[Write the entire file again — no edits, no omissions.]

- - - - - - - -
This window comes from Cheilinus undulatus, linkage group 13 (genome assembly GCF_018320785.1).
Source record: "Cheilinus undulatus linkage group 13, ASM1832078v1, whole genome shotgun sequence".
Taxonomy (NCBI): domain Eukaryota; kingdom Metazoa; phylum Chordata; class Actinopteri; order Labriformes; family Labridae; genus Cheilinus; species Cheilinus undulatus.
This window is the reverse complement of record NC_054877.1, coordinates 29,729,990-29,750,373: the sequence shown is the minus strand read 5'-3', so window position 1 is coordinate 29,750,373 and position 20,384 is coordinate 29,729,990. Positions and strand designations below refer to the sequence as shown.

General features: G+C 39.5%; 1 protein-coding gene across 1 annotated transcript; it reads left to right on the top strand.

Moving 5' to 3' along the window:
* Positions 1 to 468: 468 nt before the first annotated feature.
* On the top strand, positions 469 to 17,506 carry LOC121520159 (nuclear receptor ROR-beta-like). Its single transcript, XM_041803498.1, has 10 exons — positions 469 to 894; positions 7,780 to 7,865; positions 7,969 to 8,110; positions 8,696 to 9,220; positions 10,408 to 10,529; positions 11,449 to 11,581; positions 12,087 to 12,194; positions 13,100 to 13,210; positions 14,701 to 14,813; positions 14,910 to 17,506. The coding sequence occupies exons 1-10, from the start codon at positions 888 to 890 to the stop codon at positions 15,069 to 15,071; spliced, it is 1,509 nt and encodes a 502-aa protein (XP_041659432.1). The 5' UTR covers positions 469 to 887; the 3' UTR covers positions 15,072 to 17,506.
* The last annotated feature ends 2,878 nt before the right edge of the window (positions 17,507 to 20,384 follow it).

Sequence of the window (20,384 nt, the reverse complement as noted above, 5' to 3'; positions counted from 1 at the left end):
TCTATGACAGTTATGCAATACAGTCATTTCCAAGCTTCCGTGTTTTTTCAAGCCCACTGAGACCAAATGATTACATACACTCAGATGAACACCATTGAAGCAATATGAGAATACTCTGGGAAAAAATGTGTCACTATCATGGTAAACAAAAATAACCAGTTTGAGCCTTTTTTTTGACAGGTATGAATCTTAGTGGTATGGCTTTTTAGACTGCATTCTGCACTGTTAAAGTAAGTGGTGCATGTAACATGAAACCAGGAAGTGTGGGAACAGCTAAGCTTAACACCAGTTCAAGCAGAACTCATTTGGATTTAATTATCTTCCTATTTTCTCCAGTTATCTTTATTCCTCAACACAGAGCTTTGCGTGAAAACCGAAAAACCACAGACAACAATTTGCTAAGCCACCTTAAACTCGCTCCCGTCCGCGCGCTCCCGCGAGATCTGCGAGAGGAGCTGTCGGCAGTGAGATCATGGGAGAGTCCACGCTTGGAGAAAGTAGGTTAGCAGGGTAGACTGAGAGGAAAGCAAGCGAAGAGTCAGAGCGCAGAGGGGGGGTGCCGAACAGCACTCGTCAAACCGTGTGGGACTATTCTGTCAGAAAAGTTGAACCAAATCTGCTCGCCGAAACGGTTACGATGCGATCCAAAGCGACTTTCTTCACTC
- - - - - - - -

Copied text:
This window comes from Cheilinus undulatus, linkage group 13 (genome assembly GCF_018320785.1).
Source record: "Cheilinus undulatus linkage group 13, ASM1832078v1, whole genome shotgun sequence".
Taxonomy (NCBI): domain Eukaryota; kingdom Metazoa; phylum Chordata; class Actinopteri; order Labriformes; family Labridae; genus Cheilinus; species Cheilinus undulatus.
This window is the reverse complement of record NC_054877.1, coordinates 29,729,990-29,750,373: the sequence shown is the minus strand read 5'-3', so window position 1 is coordinate 29,750,373 and position 20,384 is coordinate 29,729,990. Positions and strand designations below refer to the sequence as shown.

General features: G+C 39.5%; 1 protein-coding gene across 1 annotated transcript; it reads left to right on the top strand.

Moving 5' to 3' along the window:
* Positions 1 to 468: 468 nt before the first annotated feature.
* On the top strand, positions 469 to 17,506 carry LOC121520159 (nuclear receptor ROR-beta-like). Its single transcript, XM_041803498.1, has 10 exons — positions 469 to 894; positions 7,780 to 7,865; positions 7,969 to 8,110; positions 8,696 to 9,220; positions 10,408 to 10,529; positions 11,449 to 11,581; positions 12,087 to 12,194; positions 13,100 to 13,210; positions 14,701 to 14,813; positions 14,910 to 17,506. The coding sequence occupies exons 1-10, from the start codon at positions 888 to 890 to the stop codon at positions 15,069 to 15,071; spliced, it is 1,509 nt and encodes a 502-aa protein (XP_041659432.1). The 5' UTR covers positions 469 to 887; the 3' UTR covers positions 15,072 to 17,506.
* The last annotated feature ends 2,878 nt before the right edge of the window (positions 17,507 to 20,384 follow it).

Sequence of the window (20,384 nt, the reverse complement as noted above, 5' to 3'; positions counted from 1 at the left end):
TCTATGACAGTTATGCAATACAGTCATTTCCAAGCTTCCGTGTTTTTTCAAGCCCACTGAGACCAAATGATTACATACACTCAGATGAACACCATTGAAGCAATATGAGAATACTCTGGGAAAAAATGTGTCACTATCATGGTAAACAAAAATAACCAGTTTGAGCCTTTTTTTTGACAGGTATGAATCTTAGTGGTATGGCTTTTTAGACTGCATTCTGCACTGTTAAAGTAAGTGGTGCATGTAACATGAAACCAGGAAGTGTGGGAACAGCTAAGCTTAACACCAGTTCAAGCAGAACTCATTTGGATTTAATTATCTTCCTATTTTCTCCAGTTATCTTTATTCCTCAACACAGAGCTTTGCGTGAAAACCGAAAAACCACAGACAACAATTTGCTAAGCCACCTTAAACTCGCTCCCGTCCGCGCGCTCCCGCGAGATCTGCGAGAGGAGCTGTCGGCAGTGAGATCATGGGAGAGTCCACGCTTGGAGAAAGTAGGTTAGCAGGGTAGACTGAGAGGAAAGCAAGCGAAGAGTCAGAGCGCAGAGGGGGGGTGCCGAACAGCACTCGTCAAACCGTGTGGGACTATTCTGTCAGAAAAGTTGAACCAAATCTGCTCGCCGAAACGGTTACGATGCGATCCAAAGCGACTTTCTTCACTC